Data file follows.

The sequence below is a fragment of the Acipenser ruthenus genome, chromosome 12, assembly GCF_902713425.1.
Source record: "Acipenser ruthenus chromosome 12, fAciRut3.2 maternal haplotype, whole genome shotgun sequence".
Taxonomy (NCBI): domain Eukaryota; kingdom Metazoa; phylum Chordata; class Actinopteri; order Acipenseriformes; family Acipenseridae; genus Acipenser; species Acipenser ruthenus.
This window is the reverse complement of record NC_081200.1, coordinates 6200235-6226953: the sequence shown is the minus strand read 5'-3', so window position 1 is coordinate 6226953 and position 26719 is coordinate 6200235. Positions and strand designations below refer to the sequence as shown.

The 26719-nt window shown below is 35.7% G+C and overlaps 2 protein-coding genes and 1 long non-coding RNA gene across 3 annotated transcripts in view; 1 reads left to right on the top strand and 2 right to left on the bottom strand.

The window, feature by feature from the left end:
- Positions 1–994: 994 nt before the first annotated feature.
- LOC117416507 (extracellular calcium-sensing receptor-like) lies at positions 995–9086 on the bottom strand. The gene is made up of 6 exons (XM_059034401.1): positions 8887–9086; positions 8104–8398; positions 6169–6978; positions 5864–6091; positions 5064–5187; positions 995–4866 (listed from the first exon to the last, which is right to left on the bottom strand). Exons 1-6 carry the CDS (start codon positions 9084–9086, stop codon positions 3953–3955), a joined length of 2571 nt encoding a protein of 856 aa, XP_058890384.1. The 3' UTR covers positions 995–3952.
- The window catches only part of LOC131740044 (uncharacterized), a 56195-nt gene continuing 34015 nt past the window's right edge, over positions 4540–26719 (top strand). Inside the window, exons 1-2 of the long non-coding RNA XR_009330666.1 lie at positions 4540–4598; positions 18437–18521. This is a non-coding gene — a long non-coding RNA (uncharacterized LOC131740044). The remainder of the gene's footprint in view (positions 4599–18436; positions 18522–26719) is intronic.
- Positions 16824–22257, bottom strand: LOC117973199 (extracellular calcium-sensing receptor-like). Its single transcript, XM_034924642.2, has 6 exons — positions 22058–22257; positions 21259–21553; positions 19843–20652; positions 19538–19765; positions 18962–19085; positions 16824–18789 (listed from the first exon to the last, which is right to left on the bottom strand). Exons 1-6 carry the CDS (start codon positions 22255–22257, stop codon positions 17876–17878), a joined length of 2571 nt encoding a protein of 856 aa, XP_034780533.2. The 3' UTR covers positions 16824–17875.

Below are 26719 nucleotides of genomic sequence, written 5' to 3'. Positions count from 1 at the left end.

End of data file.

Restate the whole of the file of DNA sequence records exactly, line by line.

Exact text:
The sequence below is a fragment of the Acipenser ruthenus genome, chromosome 12, assembly GCF_902713425.1.
Source record: "Acipenser ruthenus chromosome 12, fAciRut3.2 maternal haplotype, whole genome shotgun sequence".
Taxonomy (NCBI): domain Eukaryota; kingdom Metazoa; phylum Chordata; class Actinopteri; order Acipenseriformes; family Acipenseridae; genus Acipenser; species Acipenser ruthenus.
This window is the reverse complement of record NC_081200.1, coordinates 6200235-6226953: the sequence shown is the minus strand read 5'-3', so window position 1 is coordinate 6226953 and position 26719 is coordinate 6200235. Positions and strand designations below refer to the sequence as shown.

The 26719-nt window shown below is 35.7% G+C and overlaps 2 protein-coding genes and 1 long non-coding RNA gene across 3 annotated transcripts in view; 1 reads left to right on the top strand and 2 right to left on the bottom strand.

The window, feature by feature from the left end:
- Positions 1–994: 994 nt before the first annotated feature.
- LOC117416507 (extracellular calcium-sensing receptor-like) lies at positions 995–9086 on the bottom strand. The gene is made up of 6 exons (XM_059034401.1): positions 8887–9086; positions 8104–8398; positions 6169–6978; positions 5864–6091; positions 5064–5187; positions 995–4866 (listed from the first exon to the last, which is right to left on the bottom strand). Exons 1-6 carry the CDS (start codon positions 9084–9086, stop codon positions 3953–3955), a joined length of 2571 nt encoding a protein of 856 aa, XP_058890384.1. The 3' UTR covers positions 995–3952.
- The window catches only part of LOC131740044 (uncharacterized), a 56195-nt gene continuing 34015 nt past the window's right edge, over positions 4540–26719 (top strand). Inside the window, exons 1-2 of the long non-coding RNA XR_009330666.1 lie at positions 4540–4598; positions 18437–18521. This is a non-coding gene — a long non-coding RNA (uncharacterized LOC131740044). The remainder of the gene's footprint in view (positions 4599–18436; positions 18522–26719) is intronic.
- Positions 16824–22257, bottom strand: LOC117973199 (extracellular calcium-sensing receptor-like). Its single transcript, XM_034924642.2, has 6 exons — positions 22058–22257; positions 21259–21553; positions 19843–20652; positions 19538–19765; positions 18962–19085; positions 16824–18789 (listed from the first exon to the last, which is right to left on the bottom strand). Exons 1-6 carry the CDS (start codon positions 22255–22257, stop codon positions 17876–17878), a joined length of 2571 nt encoding a protein of 856 aa, XP_034780533.2. The 3' UTR covers positions 16824–17875.

Below are 26719 nucleotides of genomic sequence, written 5' to 3'. Positions count from 1 at the left end.